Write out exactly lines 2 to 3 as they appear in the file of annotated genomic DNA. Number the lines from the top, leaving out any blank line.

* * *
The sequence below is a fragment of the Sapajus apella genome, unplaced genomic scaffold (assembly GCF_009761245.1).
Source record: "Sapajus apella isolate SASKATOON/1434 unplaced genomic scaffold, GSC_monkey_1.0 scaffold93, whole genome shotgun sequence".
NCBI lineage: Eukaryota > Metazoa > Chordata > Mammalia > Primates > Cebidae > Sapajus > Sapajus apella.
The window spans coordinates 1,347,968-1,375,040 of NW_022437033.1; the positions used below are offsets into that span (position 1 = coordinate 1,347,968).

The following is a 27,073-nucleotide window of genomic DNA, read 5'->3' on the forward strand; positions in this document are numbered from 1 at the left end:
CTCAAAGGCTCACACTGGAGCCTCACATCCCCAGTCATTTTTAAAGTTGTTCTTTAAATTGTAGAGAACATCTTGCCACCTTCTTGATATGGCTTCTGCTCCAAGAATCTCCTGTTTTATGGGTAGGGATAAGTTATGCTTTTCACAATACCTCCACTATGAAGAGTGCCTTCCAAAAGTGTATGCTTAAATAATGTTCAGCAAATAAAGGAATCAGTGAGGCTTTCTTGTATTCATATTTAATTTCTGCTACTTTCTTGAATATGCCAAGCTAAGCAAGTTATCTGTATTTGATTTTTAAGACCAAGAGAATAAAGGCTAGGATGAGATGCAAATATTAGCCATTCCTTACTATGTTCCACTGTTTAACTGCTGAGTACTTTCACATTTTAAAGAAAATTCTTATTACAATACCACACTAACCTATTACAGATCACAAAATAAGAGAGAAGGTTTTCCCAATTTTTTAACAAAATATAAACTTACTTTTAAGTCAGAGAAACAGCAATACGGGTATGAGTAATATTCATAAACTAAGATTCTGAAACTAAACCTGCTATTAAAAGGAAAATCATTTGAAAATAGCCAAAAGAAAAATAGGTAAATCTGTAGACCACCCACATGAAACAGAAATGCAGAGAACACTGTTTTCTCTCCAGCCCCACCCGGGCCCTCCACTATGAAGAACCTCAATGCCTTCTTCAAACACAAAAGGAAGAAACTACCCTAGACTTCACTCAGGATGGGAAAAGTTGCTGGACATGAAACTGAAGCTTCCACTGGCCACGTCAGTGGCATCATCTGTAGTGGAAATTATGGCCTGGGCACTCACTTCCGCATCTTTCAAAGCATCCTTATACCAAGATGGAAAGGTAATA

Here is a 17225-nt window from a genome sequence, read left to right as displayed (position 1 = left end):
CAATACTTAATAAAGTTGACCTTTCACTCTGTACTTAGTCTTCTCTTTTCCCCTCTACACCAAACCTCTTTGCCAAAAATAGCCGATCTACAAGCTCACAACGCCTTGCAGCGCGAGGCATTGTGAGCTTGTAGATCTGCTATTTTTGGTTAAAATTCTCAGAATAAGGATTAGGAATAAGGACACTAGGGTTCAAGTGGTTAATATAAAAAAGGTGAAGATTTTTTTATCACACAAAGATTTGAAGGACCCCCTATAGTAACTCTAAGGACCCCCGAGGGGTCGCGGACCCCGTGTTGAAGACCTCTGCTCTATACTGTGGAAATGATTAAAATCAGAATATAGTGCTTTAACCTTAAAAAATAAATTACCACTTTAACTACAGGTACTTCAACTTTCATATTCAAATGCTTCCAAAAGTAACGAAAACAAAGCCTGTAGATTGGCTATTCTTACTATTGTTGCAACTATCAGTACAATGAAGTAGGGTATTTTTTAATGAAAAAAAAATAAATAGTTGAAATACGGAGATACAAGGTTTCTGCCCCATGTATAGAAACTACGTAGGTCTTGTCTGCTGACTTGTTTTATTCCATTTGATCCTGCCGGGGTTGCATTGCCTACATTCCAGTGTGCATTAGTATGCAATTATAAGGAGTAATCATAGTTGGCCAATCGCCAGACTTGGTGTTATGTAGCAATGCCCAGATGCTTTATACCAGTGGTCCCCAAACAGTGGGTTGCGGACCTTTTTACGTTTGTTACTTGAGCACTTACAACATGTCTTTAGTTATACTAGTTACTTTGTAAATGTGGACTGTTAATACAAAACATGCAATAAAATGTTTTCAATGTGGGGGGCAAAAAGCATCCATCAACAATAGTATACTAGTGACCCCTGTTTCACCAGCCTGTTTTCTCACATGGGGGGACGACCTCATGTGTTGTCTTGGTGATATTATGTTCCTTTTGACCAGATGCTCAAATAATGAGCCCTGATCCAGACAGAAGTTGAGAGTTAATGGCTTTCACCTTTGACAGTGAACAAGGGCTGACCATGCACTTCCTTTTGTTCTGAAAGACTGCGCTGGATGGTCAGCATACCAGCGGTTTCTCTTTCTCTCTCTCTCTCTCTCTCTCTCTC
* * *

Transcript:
Source record: "Sapajus apella isolate SASKATOON/1434 unplaced genomic scaffold, GSC_monkey_1.0 scaffold93, whole genome shotgun sequence".
NCBI lineage: Eukaryota > Metazoa > Chordata > Mammalia > Primates > Cebidae > Sapajus > Sapajus apella.